Breaking up is harder for some to do than others.
When a marriage is in danger of falling apart, a couple can seek professional counseling to try to patch things up or to make a divorce less traumatic. But when a business partnership is on the rocks, help is not so easy to find.
To deal with the growing problem of "corporate divorce," Rabbi Ian Wolk, an expert in family counseling and marriage intervention, and Robert Cunitz, a licensed psychologist, have formed Partnership Consultants Inc.
The Silver Spring based company is one of the few in the country performing this unusual counseling service Serving as a financial consultant is Cunitz' brother Jonathan, a Harvard MBA and former vice president of Chase Manhattan Bank.
Corporate divorce may not be as dramatic as the film "Kramer vs Kramer" but the consequences, emotional and financial, can be devasting.
"Because of the increasing rate of splits and the resulting business failures, banks are losing money and they're concerned," Wolk said
For a company experiencing financial trouble, the real problem usually lies beneath the surface, in the personal relationships within the firm, according to Wolk. His job is to find the source of and make recommendations to ease interpersonal friction.
"Ninety percent of the time, really serious financial mismanagement is the result of incompatible style," Wolk said. "It is a symptom of something else."
Partnership Consultants specializes in counseling smaller firms with two to 12 partners. Wolk said that professional partnerships -- law, accounting and medical firms -- and family operated business seem to have the most difficulty in staying together.
Wolk and Cuntiz begin by conducting individual interviews with every employe, including secretaries, who may have some insight into the problem.
There are a number of classic patterns that Wolk and Cunitz can spot right away -- a partner who feels misunderstood or unappreciated by his superiors, sexual tension, an overachiever who gets on the nerves of others.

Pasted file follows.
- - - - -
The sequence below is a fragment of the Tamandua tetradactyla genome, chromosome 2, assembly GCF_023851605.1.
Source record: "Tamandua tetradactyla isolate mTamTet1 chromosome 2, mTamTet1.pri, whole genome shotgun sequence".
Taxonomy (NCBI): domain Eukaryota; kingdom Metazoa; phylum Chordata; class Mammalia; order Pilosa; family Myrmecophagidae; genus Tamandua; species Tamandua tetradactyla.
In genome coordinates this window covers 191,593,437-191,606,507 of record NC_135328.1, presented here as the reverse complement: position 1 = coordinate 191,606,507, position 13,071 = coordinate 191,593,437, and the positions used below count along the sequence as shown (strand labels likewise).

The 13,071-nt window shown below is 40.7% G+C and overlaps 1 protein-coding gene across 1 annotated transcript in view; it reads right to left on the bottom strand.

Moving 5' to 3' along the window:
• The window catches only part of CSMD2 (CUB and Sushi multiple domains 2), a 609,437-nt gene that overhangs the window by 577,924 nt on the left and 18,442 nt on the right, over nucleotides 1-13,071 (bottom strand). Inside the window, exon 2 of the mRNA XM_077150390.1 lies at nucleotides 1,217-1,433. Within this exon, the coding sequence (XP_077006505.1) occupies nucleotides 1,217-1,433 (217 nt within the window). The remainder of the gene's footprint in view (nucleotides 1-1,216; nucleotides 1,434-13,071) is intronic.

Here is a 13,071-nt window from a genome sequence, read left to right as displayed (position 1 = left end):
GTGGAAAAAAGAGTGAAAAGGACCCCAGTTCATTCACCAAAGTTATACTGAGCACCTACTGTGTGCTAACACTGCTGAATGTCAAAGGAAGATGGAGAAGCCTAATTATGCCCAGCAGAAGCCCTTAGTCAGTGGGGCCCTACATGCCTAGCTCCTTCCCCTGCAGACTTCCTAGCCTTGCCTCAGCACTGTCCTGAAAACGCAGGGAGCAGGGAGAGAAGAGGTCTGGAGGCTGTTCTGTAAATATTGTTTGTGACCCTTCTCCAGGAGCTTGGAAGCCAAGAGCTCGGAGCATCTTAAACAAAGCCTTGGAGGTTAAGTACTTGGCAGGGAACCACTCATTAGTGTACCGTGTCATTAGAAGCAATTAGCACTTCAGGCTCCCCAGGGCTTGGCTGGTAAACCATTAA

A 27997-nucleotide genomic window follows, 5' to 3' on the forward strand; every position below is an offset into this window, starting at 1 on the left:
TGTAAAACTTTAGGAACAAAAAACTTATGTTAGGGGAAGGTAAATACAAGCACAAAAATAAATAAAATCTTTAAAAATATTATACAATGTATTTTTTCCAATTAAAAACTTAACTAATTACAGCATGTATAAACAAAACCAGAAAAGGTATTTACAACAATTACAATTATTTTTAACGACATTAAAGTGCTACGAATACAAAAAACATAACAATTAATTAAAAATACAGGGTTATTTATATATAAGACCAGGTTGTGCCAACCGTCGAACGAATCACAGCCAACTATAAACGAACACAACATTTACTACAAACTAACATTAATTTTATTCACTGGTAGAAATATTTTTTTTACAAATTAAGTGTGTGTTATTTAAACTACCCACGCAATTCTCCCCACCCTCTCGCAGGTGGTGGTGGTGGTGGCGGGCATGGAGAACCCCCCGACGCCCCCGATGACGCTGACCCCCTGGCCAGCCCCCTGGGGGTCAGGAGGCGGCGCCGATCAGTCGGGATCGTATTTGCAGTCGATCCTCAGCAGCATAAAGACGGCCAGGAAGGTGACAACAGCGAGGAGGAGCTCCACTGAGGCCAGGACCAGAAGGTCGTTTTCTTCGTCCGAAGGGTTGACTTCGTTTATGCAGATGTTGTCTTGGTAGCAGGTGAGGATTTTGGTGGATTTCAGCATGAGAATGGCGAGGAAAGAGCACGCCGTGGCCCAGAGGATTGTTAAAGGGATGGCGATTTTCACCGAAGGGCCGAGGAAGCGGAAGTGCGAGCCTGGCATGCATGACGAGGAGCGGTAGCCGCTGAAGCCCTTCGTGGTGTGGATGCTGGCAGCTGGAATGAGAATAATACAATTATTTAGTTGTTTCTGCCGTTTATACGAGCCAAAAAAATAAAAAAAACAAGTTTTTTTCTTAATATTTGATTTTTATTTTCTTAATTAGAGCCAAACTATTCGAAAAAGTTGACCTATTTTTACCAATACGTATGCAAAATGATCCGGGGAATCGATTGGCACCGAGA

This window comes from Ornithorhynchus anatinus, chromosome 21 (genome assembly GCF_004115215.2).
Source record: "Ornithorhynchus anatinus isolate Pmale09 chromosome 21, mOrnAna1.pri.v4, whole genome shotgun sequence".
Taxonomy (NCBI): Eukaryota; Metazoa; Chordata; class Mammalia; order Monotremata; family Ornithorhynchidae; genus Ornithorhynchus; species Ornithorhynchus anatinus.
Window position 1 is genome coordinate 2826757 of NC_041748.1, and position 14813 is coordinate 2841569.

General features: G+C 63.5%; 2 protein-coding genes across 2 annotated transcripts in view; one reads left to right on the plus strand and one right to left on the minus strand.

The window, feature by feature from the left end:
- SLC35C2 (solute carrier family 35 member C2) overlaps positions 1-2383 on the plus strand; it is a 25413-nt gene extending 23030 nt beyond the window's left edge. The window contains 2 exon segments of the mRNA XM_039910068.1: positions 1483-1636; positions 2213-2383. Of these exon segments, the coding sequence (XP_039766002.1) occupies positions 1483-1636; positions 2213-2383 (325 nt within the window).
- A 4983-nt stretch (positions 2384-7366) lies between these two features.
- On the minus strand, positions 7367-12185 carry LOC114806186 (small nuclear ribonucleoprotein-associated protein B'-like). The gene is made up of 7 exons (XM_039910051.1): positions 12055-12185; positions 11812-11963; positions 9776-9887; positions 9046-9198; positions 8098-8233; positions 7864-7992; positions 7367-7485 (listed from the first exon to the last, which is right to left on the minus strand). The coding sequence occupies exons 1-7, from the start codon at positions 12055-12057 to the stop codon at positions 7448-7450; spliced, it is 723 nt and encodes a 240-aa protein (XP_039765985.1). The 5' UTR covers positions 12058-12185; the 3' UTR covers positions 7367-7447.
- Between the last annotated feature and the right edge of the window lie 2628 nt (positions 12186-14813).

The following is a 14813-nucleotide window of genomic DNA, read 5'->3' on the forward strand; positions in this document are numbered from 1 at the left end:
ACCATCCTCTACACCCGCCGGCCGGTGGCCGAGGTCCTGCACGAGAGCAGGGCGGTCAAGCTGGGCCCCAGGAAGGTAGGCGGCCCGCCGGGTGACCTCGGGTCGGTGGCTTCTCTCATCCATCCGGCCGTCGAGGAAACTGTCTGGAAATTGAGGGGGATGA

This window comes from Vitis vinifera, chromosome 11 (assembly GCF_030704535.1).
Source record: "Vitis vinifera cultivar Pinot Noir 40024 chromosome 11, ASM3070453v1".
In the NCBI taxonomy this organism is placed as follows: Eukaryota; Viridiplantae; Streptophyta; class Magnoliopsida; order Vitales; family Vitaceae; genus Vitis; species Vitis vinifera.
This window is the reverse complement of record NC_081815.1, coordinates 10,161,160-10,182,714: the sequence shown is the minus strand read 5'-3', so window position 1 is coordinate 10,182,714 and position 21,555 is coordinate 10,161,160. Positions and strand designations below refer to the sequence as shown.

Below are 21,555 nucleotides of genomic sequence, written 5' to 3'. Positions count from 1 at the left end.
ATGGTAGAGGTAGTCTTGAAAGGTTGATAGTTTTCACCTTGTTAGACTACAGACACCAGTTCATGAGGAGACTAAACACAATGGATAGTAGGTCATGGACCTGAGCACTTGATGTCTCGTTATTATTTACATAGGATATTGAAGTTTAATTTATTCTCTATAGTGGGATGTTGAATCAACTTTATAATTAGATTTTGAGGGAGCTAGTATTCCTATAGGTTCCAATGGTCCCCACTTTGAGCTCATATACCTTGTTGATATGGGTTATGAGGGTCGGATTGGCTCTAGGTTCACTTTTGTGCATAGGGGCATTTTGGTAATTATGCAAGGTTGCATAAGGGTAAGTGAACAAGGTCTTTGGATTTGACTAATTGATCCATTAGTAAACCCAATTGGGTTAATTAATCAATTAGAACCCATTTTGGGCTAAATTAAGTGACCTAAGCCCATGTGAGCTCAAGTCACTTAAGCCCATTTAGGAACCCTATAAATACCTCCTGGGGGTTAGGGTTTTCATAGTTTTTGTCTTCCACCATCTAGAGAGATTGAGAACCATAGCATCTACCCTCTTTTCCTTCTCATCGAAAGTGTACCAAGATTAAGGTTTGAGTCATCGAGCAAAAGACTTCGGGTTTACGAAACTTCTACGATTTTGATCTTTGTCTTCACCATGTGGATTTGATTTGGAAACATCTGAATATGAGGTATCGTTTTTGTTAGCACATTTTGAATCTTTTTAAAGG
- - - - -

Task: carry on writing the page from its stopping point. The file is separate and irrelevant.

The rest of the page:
"One person is often the catalyst to a problem," Wolk said. "We look for pragmatic solutions to try to get them to work better together."
Improving communication is one of the primary goals. Wolk may recommend that partners get together over lunch every week or that outside persons be brought in to act as sounding boards for ideas.
In the case of a family business, Wolk might advise that personal, family matters never be discussed during business hours.
"Sometimes resentment is base on a false view of who should be doing what," Wolk said.
What appears to be an irreconcialable personality difference between two partners can be alleviated "if you get them to recongnize that partner A has skills that partner B doesn't have."
Most business partnerships are formed with the profit motive in mind, and little consideration of potential, personal disagreements, Wolk contends.
"Within the first six months the tension starts to show and they attribute it to everyting else," Wolk said. "Five years down the line they will find something else to attribute it to."
Over the years little things that have bothered one person or another build up and hostility and tension increase.
In some instances the problem is simply a bad match and Wolk will recommend a "divorce."
"There are some people who should not be in business together." he said. "In that case we can mediate (a split) to take some of the antagonism out of it."
"I measure success two ways -- if they stay together or if they split amicably."
Partnership Consultants' efforts helped prevent the dissolution of one law firm and saved the partners millions of dollars in lawsuits that surely would have followed.
Working quickly is important to Wolk and Cunitz. Within 24 hours of the initial interviews, they usually will have some suggestions for a resolution.
Cunitz Partnership Consultants also holds weekend-long retreats to bring partners together in a relaxed environment to discuss and work out their differences. During these sessions, which cost $4,000, partners will try to find out why they don't get along with a particular person or persons.
We set up role plays with partners," Wolk said, "in which they project what they think ought to be the role of the other partner. You have to make someone see how they come across to others. Once you accomplish that, that's 90 percent of the work."